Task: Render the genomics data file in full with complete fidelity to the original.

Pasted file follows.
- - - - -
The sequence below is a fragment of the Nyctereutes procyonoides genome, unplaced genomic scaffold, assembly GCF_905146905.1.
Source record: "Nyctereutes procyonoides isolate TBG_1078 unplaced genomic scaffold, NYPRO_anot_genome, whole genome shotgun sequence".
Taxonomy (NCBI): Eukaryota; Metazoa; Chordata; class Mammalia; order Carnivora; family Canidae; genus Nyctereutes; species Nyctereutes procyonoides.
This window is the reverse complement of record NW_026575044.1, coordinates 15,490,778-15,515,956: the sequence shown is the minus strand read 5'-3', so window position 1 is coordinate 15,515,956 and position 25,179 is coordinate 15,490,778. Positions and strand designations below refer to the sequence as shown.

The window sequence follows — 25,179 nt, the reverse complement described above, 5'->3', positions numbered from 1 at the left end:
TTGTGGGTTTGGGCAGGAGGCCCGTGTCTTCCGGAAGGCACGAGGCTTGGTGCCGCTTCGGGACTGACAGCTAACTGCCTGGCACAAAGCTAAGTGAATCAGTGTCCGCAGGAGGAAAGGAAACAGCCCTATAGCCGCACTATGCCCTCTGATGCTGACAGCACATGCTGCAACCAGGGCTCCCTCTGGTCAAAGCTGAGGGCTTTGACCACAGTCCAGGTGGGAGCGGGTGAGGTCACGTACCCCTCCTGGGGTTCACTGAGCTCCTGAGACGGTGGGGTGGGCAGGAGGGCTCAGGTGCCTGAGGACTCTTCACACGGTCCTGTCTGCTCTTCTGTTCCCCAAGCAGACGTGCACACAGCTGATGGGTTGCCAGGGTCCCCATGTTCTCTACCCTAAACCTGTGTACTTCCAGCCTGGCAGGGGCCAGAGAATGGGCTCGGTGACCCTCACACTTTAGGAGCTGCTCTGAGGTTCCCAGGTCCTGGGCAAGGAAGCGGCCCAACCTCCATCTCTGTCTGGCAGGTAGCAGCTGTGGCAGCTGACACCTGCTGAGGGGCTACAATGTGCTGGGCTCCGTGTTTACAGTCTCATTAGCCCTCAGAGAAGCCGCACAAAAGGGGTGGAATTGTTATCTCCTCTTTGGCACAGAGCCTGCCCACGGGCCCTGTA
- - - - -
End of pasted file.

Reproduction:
The sequence below is a fragment of the Nyctereutes procyonoides genome, unplaced genomic scaffold, assembly GCF_905146905.1.
Source record: "Nyctereutes procyonoides isolate TBG_1078 unplaced genomic scaffold, NYPRO_anot_genome, whole genome shotgun sequence".
Taxonomy (NCBI): Eukaryota; Metazoa; Chordata; class Mammalia; order Carnivora; family Canidae; genus Nyctereutes; species Nyctereutes procyonoides.
This window is the reverse complement of record NW_026575044.1, coordinates 15,490,778-15,515,956: the sequence shown is the minus strand read 5'-3', so window position 1 is coordinate 15,515,956 and position 25,179 is coordinate 15,490,778. Positions and strand designations below refer to the sequence as shown.

The window sequence follows — 25,179 nt, the reverse complement described above, 5'->3', positions numbered from 1 at the left end:
TTGTGGGTTTGGGCAGGAGGCCCGTGTCTTCCGGAAGGCACGAGGCTTGGTGCCGCTTCGGGACTGACAGCTAACTGCCTGGCACAAAGCTAAGTGAATCAGTGTCCGCAGGAGGAAAGGAAACAGCCCTATAGCCGCACTATGCCCTCTGATGCTGACAGCACATGCTGCAACCAGGGCTCCCTCTGGTCAAAGCTGAGGGCTTTGACCACAGTCCAGGTGGGAGCGGGTGAGGTCACGTACCCCTCCTGGGGTTCACTGAGCTCCTGAGACGGTGGGGTGGGCAGGAGGGCTCAGGTGCCTGAGGACTCTTCACACGGTCCTGTCTGCTCTTCTGTTCCCCAAGCAGACGTGCACACAGCTGATGGGTTGCCAGGGTCCCCATGTTCTCTACCCTAAACCTGTGTACTTCCAGCCTGGCAGGGGCCAGAGAATGGGCTCGGTGACCCTCACACTTTAGGAGCTGCTCTGAGGTTCCCAGGTCCTGGGCAAGGAAGCGGCCCAACCTCCATCTCTGTCTGGCAGGTAGCAGCTGTGGCAGCTGACACCTGCTGAGGGGCTACAATGTGCTGGGCTCCGTGTTTACAGTCTCATTAGCCCTCAGAGAAGCCGCACAAAAGGGGTGGAATTGTTATCTCCTCTTTGGCACAGAGCCTGCCCACGGGCCCTGTA